“When we rest and play more, we are better people, first and foremost — and then we are better workers.”

In his first book, My Job, My Self, Work and the Creation of the Modern Individual, Gini explains the importance of work to one’s confidence, self-esteem, and need to fill the day.

“Adults need work in the same way that children need play — in order to fulfill themselves as people,” he explained. “Everyone needs a thing to do, everyone needs to make a contribution, and everyone needs to make a living.”

The problem is, work can — and often does — become addictive, said Gini, adding, “if we enjoy it, it becomes even more addictive, like a drug.”

Gini said Americans are working so hard that their addiction to the office is affecting not only how much they play, but how they play. Indeed, instead of doing things they really enjoy or that are constructive, such as a serious hobby, people are spending time with what he calls “non-participatory” pursuits such as watching television or shopping.

“This is not necessarily rest and recovery,” he said. “This is sheer exhaustion … you’re just trying to get caught up.”

Meanwhile, when people do actually get around to recreation or vacation, they usually push themselves as hard in those pursuits as they do while at work.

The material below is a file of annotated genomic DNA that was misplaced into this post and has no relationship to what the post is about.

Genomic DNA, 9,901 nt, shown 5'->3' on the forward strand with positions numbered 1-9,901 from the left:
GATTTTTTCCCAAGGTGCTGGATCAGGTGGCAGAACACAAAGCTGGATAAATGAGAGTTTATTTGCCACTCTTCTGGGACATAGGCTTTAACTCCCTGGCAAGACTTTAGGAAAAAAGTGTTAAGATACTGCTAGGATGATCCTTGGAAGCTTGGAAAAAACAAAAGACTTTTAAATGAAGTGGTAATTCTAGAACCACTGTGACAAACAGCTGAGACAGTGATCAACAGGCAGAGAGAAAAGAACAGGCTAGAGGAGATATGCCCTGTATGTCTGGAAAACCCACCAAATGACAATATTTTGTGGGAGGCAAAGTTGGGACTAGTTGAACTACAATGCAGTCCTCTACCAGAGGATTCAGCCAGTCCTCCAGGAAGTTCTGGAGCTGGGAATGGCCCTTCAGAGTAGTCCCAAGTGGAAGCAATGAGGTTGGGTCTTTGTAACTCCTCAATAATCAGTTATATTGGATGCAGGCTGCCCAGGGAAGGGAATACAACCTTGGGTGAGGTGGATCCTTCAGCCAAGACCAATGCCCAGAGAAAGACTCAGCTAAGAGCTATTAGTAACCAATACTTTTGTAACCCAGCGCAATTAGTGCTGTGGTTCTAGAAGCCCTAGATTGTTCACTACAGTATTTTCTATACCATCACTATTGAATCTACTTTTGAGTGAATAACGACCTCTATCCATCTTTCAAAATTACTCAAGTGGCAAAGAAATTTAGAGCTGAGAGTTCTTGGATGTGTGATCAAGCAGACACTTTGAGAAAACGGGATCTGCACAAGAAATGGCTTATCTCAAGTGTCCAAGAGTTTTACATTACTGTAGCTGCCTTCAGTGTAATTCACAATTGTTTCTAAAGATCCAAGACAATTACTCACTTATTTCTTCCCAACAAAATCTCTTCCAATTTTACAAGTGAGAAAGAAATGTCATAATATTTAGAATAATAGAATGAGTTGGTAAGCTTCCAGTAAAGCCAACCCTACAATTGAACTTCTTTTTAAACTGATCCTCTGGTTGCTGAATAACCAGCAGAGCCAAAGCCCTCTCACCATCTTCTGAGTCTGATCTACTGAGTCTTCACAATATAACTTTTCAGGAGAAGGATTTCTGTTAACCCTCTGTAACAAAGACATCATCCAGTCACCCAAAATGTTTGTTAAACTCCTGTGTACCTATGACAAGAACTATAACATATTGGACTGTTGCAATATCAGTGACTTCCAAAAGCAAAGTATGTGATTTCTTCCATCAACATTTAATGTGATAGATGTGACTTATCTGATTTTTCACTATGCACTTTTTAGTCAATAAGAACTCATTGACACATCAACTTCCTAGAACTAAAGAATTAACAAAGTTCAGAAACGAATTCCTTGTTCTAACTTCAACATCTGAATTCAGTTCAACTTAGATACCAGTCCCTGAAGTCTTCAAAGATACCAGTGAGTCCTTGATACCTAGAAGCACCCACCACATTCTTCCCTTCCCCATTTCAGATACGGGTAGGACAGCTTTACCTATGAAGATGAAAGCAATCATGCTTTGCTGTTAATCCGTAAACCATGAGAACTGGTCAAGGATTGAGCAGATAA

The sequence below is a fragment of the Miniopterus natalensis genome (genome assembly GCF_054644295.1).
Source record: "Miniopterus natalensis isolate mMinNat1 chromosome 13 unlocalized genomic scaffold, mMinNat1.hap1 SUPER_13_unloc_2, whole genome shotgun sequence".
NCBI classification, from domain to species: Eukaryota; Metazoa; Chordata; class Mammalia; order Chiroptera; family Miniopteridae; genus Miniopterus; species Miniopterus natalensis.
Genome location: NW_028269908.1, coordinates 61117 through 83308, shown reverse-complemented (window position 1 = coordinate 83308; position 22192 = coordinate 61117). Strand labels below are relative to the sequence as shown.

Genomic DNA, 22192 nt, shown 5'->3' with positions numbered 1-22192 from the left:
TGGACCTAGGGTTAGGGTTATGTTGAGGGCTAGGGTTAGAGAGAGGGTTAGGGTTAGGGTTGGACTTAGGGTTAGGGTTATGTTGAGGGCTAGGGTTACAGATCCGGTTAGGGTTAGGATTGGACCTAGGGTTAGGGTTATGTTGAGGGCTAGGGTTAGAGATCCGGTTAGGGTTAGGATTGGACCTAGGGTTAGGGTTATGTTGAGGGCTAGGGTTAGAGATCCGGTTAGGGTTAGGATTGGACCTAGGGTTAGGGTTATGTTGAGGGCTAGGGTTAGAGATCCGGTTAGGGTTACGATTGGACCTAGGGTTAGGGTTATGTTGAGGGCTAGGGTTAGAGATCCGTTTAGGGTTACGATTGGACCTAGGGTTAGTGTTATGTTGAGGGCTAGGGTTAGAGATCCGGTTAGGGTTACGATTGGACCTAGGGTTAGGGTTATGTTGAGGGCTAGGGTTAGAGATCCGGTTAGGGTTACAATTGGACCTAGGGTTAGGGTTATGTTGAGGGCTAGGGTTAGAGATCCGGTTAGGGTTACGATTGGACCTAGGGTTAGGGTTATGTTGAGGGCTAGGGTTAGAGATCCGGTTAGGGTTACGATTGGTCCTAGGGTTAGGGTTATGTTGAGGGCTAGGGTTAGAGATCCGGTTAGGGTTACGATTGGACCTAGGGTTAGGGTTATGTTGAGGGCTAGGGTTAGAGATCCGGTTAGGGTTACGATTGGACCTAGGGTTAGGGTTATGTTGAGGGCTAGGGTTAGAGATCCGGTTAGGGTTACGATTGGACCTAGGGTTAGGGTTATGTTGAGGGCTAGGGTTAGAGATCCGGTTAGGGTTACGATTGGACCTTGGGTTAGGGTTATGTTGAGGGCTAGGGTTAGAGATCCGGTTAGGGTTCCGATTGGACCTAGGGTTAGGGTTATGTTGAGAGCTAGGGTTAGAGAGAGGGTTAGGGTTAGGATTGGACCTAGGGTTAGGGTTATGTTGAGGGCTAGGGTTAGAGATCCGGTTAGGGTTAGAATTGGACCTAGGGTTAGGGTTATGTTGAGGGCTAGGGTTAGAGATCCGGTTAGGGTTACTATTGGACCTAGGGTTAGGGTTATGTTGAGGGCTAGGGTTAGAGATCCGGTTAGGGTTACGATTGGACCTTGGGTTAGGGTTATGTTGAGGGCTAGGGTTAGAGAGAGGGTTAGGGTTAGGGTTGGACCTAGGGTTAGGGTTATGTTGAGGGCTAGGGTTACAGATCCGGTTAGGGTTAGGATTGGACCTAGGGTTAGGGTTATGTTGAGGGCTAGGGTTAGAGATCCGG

“You hear people say that they’re so tired after a vacation that they need another week off just to recover,” he said. “That’s not a vacation … that’s not relaxing. People have to learn to pace themselves, not kill themselves.”

So how should people rest and recreate?

Gini says most Americans have to learn — or relearn — how to do those things, because they really have forgotten. For starters, they can take lessons from Tony Soprano and Winston Churchill and develop real hobbies and activities that engage the mind and the body.

“During the war, Churchill painted, of course, but he would also lay brick,” said Gini. “He built walls … he built out houses on his estate as a way of absolutely losing himself from all that was going on.”

Tony Soprano has a different ability — one permitted by his unusual vocation — and that is to stop whatever it is he’s doing and go do something relaxing.
“You’ll see him say to someone, ‘it’s a beautiful day; let’s go play golf,’” said Gini. “Granted, that’s part of his madness, but it’s also an amazing trait to be able to dissociate yourself like that.”

Before anyone can begin to rest and recreate better, they must first have a plan, or strategy, said Gini, who returned to his analogy about smoking.

“When you set out to kick that habit, you have a game plan,” he said. “To really quit, you have to substitute for the need and work at it … you can’t do it off the cuff. It’s the same with an addiction to work.”

And to get started down the road, he said, individuals need to do as Nancy Reagan suggested, and ‘just say no’ to more work and additional responsibilities.
Putting the Matter to Rest

Tony Soprano is certainly not a role model, says Gini, who is using the character and others from the HBO series in a manuscript he is writing, a case study about business, ethics, and leadership. But when it comes to rest and play, Tony gets it.

“There’s an old concept in medieval ethics called the negative judgment of separation — that is, from a bad lesson you can learn a good one,” Gini explained. “So this is really a bad man, but in watching him operate, you can learn something.”

And in so doing, people can enjoy more moments, rather than merely consuming them.